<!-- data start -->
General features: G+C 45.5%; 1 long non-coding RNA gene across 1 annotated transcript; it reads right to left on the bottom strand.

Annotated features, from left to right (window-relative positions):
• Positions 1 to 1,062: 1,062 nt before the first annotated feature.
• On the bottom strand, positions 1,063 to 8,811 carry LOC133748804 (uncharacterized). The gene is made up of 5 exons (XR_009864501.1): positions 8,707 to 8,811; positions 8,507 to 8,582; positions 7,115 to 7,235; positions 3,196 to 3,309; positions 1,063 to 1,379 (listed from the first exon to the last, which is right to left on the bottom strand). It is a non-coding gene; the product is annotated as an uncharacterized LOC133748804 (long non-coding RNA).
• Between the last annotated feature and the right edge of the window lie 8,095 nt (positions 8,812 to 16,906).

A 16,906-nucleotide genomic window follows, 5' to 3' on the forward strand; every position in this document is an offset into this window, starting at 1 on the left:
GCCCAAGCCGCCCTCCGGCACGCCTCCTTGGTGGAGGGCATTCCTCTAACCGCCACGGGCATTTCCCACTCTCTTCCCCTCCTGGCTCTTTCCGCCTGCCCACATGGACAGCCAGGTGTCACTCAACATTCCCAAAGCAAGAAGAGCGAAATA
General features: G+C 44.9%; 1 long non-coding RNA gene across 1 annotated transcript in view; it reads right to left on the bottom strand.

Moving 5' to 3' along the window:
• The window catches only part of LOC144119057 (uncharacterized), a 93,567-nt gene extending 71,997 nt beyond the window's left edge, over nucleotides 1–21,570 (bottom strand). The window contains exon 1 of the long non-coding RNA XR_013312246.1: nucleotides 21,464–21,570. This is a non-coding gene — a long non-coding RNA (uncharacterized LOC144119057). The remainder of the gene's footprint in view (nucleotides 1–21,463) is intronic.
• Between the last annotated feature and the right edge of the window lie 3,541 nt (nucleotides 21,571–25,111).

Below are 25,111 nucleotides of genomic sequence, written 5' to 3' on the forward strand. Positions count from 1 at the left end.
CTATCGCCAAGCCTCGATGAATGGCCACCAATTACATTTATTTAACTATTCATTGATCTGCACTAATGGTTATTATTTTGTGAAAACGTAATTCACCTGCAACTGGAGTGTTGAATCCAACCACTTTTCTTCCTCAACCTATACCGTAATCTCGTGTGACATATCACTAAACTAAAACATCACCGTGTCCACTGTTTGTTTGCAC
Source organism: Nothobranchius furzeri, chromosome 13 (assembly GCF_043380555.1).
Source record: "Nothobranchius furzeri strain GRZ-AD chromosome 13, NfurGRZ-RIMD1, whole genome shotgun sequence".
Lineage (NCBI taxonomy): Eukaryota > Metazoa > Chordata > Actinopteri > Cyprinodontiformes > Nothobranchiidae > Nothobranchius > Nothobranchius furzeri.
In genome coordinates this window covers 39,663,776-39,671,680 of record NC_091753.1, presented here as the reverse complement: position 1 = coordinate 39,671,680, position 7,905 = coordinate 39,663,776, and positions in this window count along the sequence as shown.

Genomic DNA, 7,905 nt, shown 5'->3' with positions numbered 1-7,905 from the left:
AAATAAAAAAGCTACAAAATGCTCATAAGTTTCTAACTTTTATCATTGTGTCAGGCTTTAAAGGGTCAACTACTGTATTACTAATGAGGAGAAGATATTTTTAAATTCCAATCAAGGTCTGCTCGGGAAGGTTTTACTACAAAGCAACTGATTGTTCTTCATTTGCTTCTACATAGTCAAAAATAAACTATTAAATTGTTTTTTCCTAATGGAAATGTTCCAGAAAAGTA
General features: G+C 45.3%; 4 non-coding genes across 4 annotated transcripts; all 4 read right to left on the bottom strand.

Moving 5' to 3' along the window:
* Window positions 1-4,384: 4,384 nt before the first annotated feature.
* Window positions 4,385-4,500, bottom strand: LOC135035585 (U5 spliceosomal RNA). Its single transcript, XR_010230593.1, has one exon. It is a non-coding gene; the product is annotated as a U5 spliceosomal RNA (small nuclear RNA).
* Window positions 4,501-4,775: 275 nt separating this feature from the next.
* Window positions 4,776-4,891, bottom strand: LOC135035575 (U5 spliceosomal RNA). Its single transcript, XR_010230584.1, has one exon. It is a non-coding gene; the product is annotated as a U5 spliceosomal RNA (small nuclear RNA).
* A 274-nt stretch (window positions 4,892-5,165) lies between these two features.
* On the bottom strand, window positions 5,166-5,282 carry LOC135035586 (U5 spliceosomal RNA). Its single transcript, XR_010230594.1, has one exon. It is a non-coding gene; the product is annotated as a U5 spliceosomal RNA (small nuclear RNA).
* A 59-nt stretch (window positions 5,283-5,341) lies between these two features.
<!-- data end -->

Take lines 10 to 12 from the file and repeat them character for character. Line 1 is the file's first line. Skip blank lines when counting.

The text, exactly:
• The window catches only part of LOC144119057 (uncharacterized), a 93,567-nt gene extending 71,997 nt beyond the window's left edge, over nucleotides 1–21,570 (bottom strand). The window contains exon 1 of the long non-coding RNA XR_013312246.1: nucleotides 21,464–21,570. This is a non-coding gene — a long non-coding RNA (uncharacterized LOC144119057). The remainder of the gene's footprint in view (nucleotides 1–21,463) is intronic.
• Between the last annotated feature and the right edge of the window lie 3,541 nt (nucleotides 21,571–25,111).

Below are 25,111 nucleotides of genomic sequence, written 5' to 3' on the forward strand. Positions count from 1 at the left end.